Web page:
Evolutionary biologist Stephen Jay Gould, in his book Wonderful Life, argued that 'random variation' was an essential component of Darwinian evolutionary processes. Gould asked, if we went back 3.7 billion years on Earth and re-ran the tape of biological evolution, whether we had any reason to expect that same outcome -or even anything remotely similar. Gould's answer was that there was no reason. The Theory allowed almost anything. For instance, there was nothing in teh Darwinian model that would have expected multi-cellular life.

Cosmologist John Barrow, in his book The Constants of Nature, explicitly referring to Gould's question asked, if we went back 15 billion years and re-ran the time-evolution of the cosmos from the Big Bang what reason do we have to expect the same outcome. Barrow's answer was that there was no reason. Colleague cosmologist Brian Greene, in his book The Fabric of the Cosmos, concludes that 'scientists (being judged on the success of their theories to predict) are now in the worse possible position imaginable since we are unable to predict anything'.

Another way to say this is that if science is unable to predict the time-evolution of a system (Earth or universe) then whatever the 'outcome' of the time-evolution – in other words, 'the world as it is NOW' – cannot be explained scientifically even in principle.

Learning Objectives

Once you complete a reasonable exploration of the clues and questions raised in this Study Guide and having attended the presentation October 7th by Tom Siegfried you will be prepared:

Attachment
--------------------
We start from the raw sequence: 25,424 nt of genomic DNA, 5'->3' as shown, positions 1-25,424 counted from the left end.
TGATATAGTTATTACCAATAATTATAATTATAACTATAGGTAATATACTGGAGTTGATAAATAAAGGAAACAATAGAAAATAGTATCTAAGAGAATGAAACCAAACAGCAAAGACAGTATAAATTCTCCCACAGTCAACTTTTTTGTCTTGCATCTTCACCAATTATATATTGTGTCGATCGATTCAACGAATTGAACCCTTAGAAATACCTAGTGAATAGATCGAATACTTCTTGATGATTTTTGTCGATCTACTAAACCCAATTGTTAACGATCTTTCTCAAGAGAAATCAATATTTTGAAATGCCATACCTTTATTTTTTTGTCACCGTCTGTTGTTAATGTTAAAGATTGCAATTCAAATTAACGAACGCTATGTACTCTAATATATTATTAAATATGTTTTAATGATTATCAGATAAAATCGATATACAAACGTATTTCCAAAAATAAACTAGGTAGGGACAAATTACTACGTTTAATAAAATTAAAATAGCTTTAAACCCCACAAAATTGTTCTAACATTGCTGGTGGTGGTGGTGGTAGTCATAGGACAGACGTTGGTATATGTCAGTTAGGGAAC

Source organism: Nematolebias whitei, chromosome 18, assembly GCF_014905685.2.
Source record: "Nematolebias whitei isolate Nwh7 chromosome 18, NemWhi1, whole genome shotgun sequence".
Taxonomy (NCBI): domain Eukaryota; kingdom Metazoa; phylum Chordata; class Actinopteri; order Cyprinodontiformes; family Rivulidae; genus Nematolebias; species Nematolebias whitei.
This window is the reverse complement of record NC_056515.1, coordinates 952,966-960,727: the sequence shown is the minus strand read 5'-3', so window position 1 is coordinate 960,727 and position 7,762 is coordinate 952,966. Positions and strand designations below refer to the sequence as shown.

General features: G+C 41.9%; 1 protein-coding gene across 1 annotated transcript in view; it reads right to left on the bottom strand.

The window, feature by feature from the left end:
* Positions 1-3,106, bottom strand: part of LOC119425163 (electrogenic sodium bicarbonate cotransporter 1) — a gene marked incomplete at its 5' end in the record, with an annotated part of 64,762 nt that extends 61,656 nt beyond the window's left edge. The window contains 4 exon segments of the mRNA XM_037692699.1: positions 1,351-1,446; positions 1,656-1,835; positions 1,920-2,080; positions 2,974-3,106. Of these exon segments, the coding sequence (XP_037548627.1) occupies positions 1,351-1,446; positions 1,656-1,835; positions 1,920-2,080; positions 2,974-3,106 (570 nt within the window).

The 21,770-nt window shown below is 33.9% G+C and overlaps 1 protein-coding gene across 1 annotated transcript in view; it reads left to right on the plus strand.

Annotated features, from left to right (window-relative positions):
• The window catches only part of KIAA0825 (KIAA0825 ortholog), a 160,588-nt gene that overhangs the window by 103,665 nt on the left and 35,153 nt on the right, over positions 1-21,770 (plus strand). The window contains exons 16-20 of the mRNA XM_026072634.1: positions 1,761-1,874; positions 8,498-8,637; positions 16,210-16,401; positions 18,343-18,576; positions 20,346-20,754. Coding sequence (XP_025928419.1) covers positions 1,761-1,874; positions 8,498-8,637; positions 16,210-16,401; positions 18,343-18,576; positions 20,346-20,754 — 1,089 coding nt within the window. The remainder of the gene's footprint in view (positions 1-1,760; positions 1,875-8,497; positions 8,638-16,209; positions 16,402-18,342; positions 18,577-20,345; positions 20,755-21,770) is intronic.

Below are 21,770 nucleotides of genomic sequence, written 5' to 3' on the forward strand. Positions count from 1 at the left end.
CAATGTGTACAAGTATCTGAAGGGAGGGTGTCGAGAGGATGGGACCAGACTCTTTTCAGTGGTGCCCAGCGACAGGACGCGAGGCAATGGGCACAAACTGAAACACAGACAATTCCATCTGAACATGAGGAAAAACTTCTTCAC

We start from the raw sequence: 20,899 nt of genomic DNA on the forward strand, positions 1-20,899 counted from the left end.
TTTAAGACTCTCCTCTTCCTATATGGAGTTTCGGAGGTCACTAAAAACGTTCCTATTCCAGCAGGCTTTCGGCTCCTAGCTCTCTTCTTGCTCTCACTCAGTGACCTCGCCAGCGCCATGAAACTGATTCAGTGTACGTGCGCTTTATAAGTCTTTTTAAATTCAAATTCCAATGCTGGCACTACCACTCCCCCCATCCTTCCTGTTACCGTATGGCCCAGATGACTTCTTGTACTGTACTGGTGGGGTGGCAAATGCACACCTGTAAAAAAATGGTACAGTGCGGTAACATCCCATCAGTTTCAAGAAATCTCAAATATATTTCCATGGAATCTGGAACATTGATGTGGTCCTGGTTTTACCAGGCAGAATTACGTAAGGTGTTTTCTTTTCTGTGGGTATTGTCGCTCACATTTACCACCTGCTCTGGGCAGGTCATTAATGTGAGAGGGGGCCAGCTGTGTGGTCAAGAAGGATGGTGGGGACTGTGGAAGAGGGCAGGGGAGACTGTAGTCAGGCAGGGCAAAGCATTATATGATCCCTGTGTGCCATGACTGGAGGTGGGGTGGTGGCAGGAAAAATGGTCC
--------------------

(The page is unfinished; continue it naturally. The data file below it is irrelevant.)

1. To raise intelligent questions about the use of statistics in science.

2. To raise intelligent questions about statitsical inferences in medicine, economics and politics.

3. To begin to understand the implications of 'chance being real'.

4. To join the 21st century search for a post-scientific theory of the universe and our place in it.


Classical Causality: A specific event A regularly and predictably causes a specific state of affairs B.

Chance-governed Causality: A specific event Q regularly and predictably does NOT cause a specific state of affairs R. When the possible outcomes are limited – as with the heads/tails of a fair coin flip or the six sides in the role of a fair die – then there is a pattern in the ensemble of events (eg 50/50 heads/tails).

Each of the Theories of Probability has its limitations, its proponents, and its detractors.

The Frequency Theory of Probability says 'the probability of an event' is (means) the limit of the percentage of times that the event occurs in repeated, independent trials under essentially the same circumstances. (For instance, the limit of repeated fair coin flip is 50/50.)

The Subjective Theory of Probability says 'the probability' is a number that measures how strongly we believe an event will occur. The number is on a scale of 0% to 100%, with 0% indicating that we are completely sure it won't occur, and 100% indicating that we are completely sure that it will occur.

Statistical significance: The significance level of an hypothesis test is the chance that the test erroneously rejects the null hypothesis when the null hypothesis is true.
(For instance, the null hypothesis might be that this drug doesn't improve a specifc medical condition.)